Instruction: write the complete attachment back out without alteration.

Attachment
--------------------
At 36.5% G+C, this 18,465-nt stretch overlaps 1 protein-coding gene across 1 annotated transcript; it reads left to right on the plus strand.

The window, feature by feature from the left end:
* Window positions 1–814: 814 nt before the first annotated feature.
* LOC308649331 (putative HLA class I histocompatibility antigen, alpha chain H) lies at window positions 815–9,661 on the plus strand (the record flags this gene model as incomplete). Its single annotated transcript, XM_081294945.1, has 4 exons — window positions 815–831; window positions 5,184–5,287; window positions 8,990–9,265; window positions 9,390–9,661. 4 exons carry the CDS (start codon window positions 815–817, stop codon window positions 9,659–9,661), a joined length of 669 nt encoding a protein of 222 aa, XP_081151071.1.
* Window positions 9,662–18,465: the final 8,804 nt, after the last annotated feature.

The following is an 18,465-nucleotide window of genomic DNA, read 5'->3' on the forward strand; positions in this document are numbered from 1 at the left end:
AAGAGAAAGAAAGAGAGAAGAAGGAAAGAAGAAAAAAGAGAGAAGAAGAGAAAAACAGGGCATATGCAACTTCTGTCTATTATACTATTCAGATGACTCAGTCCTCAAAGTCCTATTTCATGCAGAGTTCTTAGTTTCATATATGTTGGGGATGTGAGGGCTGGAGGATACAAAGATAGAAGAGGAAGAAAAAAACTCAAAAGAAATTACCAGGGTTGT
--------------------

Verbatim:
At 36.5% G+C, this 18,465-nt stretch overlaps 1 protein-coding gene across 1 annotated transcript; it reads left to right on the plus strand.

The window, feature by feature from the left end:
* Window positions 1–814: 814 nt before the first annotated feature.
* LOC308649331 (putative HLA class I histocompatibility antigen, alpha chain H) lies at window positions 815–9,661 on the plus strand (the record flags this gene model as incomplete). Its single annotated transcript, XM_081294945.1, has 4 exons — window positions 815–831; window positions 5,184–5,287; window positions 8,990–9,265; window positions 9,390–9,661. 4 exons carry the CDS (start codon window positions 815–817, stop codon window positions 9,659–9,661), a joined length of 669 nt encoding a protein of 222 aa, XP_081151071.1.
* Window positions 9,662–18,465: the final 8,804 nt, after the last annotated feature.

The following is an 18,465-nucleotide window of genomic DNA, read 5'->3' on the forward strand; positions in this document are numbered from 1 at the left end:
AAGAGAAAGAAAGAGAGAAGAAGGAAAGAAGAAAAAAGAGAGAAGAAGAGAAAAACAGGGCATATGCAACTTCTGTCTATTATACTATTCAGATGACTCAGTCCTCAAAGTCCTATTTCATGCAGAGTTCTTAGTTTCATATATGTTGGGGATGTGAGGGCTGGAGGATACAAAGATAGAAGAGGAAGAAAAAAACTCAAAAGAAATTACCAGGGTTGT